You will be getting good information on Hops, both varieties and flavor characteristics, and malts, their flavor and color contributions. Terry Foster does an excellent job of explaining the science behind ale brewing which is applicable to most styles of brewing.
I liked the historical information, the main reason for my rating, but was disappointed in the lack of brewing information. Maybe it will tell you enoough to get an idea of whether or not you actually want to brew Pale Ale but you won't learn the how part.
Any homebrewer that enjoys making and drinking pale ales needs this book. As an avid reader of the Classic Beer Styles Series, I feel that the author has taken some of the best aspects of the previous 15 books and combined it all into one, making this one of the most useful in the series. The second edition of the book is a tremendous improvement over the first. The book is longer than most of the others in the series, but only because the author broke the pale ale category into many subcategories. He does not discriminate - he explains all pretty much equally. The recipes are different and thoroughly presented; the method of dispensing each is even specified. All in all, a very useful reference for the homebrewer.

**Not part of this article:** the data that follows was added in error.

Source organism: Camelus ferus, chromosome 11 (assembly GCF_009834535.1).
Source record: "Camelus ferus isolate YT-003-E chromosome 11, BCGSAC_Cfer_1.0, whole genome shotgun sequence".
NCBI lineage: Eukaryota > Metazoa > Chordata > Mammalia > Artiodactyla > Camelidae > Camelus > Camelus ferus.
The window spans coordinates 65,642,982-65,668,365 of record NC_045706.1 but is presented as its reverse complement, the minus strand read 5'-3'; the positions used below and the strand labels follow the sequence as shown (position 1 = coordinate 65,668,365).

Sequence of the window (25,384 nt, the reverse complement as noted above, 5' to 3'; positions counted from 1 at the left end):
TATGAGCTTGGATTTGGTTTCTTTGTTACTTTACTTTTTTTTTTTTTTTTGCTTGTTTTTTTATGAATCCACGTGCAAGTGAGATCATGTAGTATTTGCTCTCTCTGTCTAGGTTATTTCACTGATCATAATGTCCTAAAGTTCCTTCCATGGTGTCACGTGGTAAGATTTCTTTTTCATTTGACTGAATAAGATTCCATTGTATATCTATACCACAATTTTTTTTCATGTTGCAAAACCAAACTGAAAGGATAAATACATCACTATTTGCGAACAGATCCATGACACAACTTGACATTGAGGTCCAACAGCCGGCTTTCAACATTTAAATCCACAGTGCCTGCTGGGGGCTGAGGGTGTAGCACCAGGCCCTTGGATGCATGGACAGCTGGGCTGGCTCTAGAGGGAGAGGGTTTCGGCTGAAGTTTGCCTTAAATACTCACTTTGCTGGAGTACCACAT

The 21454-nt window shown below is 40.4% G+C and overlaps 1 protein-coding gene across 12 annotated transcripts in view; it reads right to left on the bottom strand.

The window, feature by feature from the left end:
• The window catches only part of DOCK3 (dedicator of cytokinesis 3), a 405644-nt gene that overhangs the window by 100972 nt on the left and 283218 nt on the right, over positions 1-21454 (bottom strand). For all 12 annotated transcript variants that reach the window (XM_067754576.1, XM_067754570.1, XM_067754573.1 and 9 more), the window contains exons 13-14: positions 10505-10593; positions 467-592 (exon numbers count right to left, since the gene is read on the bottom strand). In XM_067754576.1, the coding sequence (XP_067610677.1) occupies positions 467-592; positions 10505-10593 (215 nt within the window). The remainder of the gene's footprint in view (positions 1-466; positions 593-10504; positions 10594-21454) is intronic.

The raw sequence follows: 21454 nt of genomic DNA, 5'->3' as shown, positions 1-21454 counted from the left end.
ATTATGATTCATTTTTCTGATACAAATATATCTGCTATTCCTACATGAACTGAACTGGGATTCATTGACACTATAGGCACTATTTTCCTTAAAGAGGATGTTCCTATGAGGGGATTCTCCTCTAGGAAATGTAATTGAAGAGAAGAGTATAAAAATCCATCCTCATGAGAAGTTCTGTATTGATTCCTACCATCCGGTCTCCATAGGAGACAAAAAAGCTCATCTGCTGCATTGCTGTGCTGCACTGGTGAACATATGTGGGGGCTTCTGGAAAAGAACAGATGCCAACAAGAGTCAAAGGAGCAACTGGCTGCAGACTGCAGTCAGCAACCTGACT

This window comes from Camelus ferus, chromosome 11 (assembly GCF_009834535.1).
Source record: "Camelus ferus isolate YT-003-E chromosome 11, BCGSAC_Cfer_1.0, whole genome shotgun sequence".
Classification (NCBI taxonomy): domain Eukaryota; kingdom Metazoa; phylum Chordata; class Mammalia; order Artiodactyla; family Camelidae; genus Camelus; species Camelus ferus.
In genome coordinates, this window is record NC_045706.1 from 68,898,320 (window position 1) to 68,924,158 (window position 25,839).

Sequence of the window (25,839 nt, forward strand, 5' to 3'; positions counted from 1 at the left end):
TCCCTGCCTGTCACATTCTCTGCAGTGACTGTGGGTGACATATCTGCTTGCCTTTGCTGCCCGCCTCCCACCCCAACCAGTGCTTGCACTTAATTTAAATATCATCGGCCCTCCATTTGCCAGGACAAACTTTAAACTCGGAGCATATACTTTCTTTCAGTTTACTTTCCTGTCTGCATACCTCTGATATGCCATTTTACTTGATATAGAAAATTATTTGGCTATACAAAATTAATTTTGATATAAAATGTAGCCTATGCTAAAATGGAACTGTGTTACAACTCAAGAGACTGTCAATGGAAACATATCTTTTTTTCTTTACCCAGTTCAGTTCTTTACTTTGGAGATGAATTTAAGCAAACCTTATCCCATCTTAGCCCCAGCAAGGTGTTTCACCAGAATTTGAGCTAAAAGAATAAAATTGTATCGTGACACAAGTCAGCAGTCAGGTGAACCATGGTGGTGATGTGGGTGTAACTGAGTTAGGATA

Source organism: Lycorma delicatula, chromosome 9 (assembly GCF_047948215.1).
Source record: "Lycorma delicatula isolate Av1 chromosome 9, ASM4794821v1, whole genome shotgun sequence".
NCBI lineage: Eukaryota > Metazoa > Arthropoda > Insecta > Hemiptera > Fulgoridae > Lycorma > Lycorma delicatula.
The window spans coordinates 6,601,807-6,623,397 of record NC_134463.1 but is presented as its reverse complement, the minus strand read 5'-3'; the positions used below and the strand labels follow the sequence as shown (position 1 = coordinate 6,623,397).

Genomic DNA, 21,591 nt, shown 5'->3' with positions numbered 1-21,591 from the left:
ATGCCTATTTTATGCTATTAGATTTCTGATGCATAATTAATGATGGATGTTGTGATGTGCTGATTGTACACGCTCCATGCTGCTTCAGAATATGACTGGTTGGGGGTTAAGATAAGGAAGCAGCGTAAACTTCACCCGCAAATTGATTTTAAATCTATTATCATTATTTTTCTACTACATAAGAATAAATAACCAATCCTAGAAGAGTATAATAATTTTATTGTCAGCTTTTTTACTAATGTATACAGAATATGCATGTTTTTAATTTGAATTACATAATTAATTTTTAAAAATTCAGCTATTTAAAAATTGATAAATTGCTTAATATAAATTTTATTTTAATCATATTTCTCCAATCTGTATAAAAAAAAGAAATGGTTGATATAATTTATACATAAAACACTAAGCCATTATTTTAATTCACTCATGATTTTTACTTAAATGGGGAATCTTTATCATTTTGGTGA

This book does give you a good historical lesson on Pale Ales. If you truly love Pale Ale, I do recommend this book; but it is quite factual and somewhat boring at times. As a homebrewer that brews extract beers, I was pleased that the book did offer extract recipes; however, the number of recipes was somewhat limited. I certainly do not mean any disrespect, but I was disappointed by the book's excessive use of exclamation marks. In my opinion, they give the book a sarcastic tone. However, if you enjoy Pale Ales as much as I do, relax, get this book, and have a homebrew.